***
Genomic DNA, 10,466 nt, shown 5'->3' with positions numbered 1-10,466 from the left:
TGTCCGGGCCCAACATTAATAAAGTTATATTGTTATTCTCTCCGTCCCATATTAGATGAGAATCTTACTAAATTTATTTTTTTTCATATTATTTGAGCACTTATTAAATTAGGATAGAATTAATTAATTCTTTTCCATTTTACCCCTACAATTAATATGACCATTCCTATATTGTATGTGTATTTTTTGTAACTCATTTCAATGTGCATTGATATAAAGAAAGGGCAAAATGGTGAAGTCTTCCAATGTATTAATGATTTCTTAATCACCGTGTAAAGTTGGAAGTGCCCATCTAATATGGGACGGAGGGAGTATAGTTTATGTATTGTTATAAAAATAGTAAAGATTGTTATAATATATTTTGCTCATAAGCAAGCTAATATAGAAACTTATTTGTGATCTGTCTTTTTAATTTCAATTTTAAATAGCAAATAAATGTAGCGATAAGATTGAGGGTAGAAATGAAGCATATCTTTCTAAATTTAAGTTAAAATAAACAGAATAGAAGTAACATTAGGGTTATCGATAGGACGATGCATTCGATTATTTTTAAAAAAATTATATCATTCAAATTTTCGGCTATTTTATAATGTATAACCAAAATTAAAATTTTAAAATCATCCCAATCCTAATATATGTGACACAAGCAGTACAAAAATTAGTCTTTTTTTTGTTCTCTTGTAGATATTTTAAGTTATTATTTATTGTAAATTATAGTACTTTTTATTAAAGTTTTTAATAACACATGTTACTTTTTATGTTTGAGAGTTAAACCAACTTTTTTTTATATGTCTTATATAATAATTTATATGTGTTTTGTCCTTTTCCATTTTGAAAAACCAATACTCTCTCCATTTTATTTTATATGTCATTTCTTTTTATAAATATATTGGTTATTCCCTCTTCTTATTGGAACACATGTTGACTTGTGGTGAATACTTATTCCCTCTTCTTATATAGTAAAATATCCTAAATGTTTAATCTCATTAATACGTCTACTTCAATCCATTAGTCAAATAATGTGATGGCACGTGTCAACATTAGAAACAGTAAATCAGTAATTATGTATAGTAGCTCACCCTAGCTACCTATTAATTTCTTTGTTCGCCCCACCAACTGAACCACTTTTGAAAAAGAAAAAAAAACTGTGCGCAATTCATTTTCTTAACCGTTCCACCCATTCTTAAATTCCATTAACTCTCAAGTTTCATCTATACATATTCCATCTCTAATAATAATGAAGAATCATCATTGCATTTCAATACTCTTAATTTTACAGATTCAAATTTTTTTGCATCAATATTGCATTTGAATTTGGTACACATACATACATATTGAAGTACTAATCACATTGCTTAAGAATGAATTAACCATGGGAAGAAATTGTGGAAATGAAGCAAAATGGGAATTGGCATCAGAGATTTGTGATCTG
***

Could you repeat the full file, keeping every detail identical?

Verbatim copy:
Genomic DNA, 10,466 nt, shown 5'->3' with positions numbered 1-10,466 from the left:
TGTCCGGGCCCAACATTAATAAAGTTATATTGTTATTCTCTCCGTCCCATATTAGATGAGAATCTTACTAAATTTATTTTTTTTCATATTATTTGAGCACTTATTAAATTAGGATAGAATTAATTAATTCTTTTCCATTTTACCCCTACAATTAATATGACCATTCCTATATTGTATGTGTATTTTTTGTAACTCATTTCAATGTGCATTGATATAAAGAAAGGGCAAAATGGTGAAGTCTTCCAATGTATTAATGATTTCTTAATCACCGTGTAAAGTTGGAAGTGCCCATCTAATATGGGACGGAGGGAGTATAGTTTATGTATTGTTATAAAAATAGTAAAGATTGTTATAATATATTTTGCTCATAAGCAAGCTAATATAGAAACTTATTTGTGATCTGTCTTTTTAATTTCAATTTTAAATAGCAAATAAATGTAGCGATAAGATTGAGGGTAGAAATGAAGCATATCTTTCTAAATTTAAGTTAAAATAAACAGAATAGAAGTAACATTAGGGTTATCGATAGGACGATGCATTCGATTATTTTTAAAAAAATTATATCATTCAAATTTTCGGCTATTTTATAATGTATAACCAAAATTAAAATTTTAAAATCATCCCAATCCTAATATATGTGACACAAGCAGTACAAAAATTAGTCTTTTTTTTGTTCTCTTGTAGATATTTTAAGTTATTATTTATTGTAAATTATAGTACTTTTTATTAAAGTTTTTAATAACACATGTTACTTTTTATGTTTGAGAGTTAAACCAACTTTTTTTTATATGTCTTATATAATAATTTATATGTGTTTTGTCCTTTTCCATTTTGAAAAACCAATACTCTCTCCATTTTATTTTATATGTCATTTCTTTTTATAAATATATTGGTTATTCCCTCTTCTTATTGGAACACATGTTGACTTGTGGTGAATACTTATTCCCTCTTCTTATATAGTAAAATATCCTAAATGTTTAATCTCATTAATACGTCTACTTCAATCCATTAGTCAAATAATGTGATGGCACGTGTCAACATTAGAAACAGTAAATCAGTAATTATGTATAGTAGCTCACCCTAGCTACCTATTAATTTCTTTGTTCGCCCCACCAACTGAACCACTTTTGAAAAAGAAAAAAAAACTGTGCGCAATTCATTTTCTTAACCGTTCCACCCATTCTTAAATTCCATTAACTCTCAAGTTTCATCTATACATATTCCATCTCTAATAATAATGAAGAATCATCATTGCATTTCAATACTCTTAATTTTACAGATTCAAATTTTTTTGCATCAATATTGCATTTGAATTTGGTACACATACATACATATTGAAGTACTAATCACATTGCTTAAGAATGAATTAACCATGGGAAGAAATTGTGGAAATGAAGCAAAATGGGAATTGGCATCAGAGATTTGTGATCTG